After being approved eight weeks ago, the BYU-Idaho Psychology Department is introducing a new emphasis, health psychology, said Rob Wright, an instructor in the psychology department.
Autumn Graves, a senior studying health psychology, said health psychology works toward understanding how the mind and body interact when it comes to the overlap of physiological and psychological diseases.
“The idea here is applying what we know about psychology to health and ultimately trying to improve health,” Wright said.
Wright said many students may notice that they become sick during finals week. He said health psychology studies things such as stress and how it influences one’s overall well-being.
Cody Broadbent, a junior studying health psychology, said health psychology works toward the improvement of environments in hospitals, schools and the workplace.
“We have all been to the doctor where we’ve had to wait two hours in the waiting room and had some doctors who have bad bedside manner, so I want to make it more patient-friendly,” Broadbent said.
Wright said there is sometimes a gap in places such as hospitals, where people know what they should be doing to improve their health, but they don’t.
He said this new psychology emphasis is beginning to bridge that gap.
“[Medical professionals] are gaining an appreciation for psychology, understanding why your patient doesn’t do what you tell them to do,” Wright said.
Graves said anyone who is even relatively interested in psychology, health or anything in the medical field should consider going into health psychology.
“It’s a great field for people who want to be a trailblazer,” Graves said. “It’s a relatively new field, and I think there’s a big need for it in the medical field. It’s important to have someone who can work with doctors and nurses and also understand the psychology behind it.”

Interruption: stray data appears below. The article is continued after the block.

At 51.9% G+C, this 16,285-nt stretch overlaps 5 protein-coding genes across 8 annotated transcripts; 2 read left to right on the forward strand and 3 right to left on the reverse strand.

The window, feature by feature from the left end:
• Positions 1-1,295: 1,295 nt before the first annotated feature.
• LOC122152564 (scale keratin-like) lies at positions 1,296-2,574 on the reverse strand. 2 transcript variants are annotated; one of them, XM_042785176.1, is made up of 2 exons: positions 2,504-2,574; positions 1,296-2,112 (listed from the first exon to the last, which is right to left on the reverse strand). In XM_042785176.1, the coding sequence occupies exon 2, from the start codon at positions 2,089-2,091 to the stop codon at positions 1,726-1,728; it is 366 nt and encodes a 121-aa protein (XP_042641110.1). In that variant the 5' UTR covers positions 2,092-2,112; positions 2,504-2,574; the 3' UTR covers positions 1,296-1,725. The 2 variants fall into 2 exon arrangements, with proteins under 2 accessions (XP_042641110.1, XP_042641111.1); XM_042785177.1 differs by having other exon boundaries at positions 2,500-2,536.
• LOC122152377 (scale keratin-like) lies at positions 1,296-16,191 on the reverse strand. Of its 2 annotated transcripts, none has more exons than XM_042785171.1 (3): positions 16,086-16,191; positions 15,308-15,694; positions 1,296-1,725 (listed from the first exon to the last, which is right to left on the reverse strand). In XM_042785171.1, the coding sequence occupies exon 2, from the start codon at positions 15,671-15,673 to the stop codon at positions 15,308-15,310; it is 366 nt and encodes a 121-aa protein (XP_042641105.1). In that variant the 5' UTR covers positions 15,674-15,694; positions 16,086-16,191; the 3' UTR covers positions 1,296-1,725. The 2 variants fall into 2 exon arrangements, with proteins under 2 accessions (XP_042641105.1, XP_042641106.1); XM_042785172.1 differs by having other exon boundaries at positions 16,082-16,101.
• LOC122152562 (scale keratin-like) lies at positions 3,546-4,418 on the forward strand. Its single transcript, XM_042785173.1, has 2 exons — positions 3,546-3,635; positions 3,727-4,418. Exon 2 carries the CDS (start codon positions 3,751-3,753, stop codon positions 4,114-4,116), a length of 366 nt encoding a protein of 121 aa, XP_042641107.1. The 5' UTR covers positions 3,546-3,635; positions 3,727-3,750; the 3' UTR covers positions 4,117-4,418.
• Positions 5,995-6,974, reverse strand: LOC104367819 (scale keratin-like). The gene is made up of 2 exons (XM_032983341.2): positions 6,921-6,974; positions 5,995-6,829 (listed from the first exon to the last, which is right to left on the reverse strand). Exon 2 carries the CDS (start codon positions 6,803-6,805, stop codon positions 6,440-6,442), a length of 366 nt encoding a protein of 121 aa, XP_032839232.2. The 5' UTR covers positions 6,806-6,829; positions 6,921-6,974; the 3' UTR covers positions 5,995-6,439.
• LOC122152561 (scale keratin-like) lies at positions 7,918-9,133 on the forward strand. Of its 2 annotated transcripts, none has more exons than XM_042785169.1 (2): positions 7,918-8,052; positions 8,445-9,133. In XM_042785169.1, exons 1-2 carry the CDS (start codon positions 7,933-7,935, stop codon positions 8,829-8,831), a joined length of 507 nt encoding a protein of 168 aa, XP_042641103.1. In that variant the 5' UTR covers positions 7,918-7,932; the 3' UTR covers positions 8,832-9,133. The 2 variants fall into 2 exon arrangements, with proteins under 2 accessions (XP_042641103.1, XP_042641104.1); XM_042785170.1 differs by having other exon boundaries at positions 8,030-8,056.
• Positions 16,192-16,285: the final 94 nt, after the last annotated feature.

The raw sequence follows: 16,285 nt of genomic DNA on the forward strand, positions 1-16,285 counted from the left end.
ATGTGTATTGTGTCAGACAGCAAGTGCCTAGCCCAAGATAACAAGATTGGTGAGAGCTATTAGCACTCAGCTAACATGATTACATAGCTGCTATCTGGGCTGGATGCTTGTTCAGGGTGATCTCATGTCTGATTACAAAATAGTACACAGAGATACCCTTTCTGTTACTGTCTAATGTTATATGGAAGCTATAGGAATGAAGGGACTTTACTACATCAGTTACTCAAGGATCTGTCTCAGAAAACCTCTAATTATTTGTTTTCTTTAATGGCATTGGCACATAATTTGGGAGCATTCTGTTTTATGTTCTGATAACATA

Wright said while it may not be a traditional route, health psychology can be used as a pre-med major.
“It’s being increasingly recognized across the nation, across the world in many respects,” Wright said.
Wright said starting in January 2015, 25 percent of the Medical College Admission Test will be focused on psychology.
Broadbent said there are a variety of routes one can take even within the health psychology emphasis. He said one could take a medical route or have more of a focus on public health or health care administration.
Broadbent said he would like to become a clinical psychologist and counsel individuals who have diseases and other medical problems as well as in hospital reform.
Graves said she would like to work in a hospital environment as well as conduct research in the field before becoming a teacher of health psychology.
Wright said students within the emphasis will take the core psychology courses required of all psychology majors. The additional courses for the new emphasis come from a number of different areas of study.
“Health psychology is fun,” Wright said. “It’s a really neat blend we’re getting in this [emphasis].
Broadbent said that the courses he has taken cover subjects such as nutrition, biology and personal health.
Wright said it is important to understand all of these areas because of how a persons mental health can affect those areas and vice versa.
Broadbent said his favorite class is the actual health psychology class because he enjoys learning about how people react to health care and how health care administrators and patients interact.
“The research in the field is fascinating,” Graves said.
Wright said while students cannot officially declare the major until the 2015-2016 calendar year, they can unofficially declare it to him and begin taking the required classes.
Wright said there are currently 35 students who enrolled in the emphasis.
He said there is also talk of possibly making a health psychology minor as well.
“It sets you not only to stand out to graduate schools and employers potentially, but it also still gives you some flexibility,” Wright said.
Anyone interested in the major can contact Rob Wright at firstname.lastname@example.org.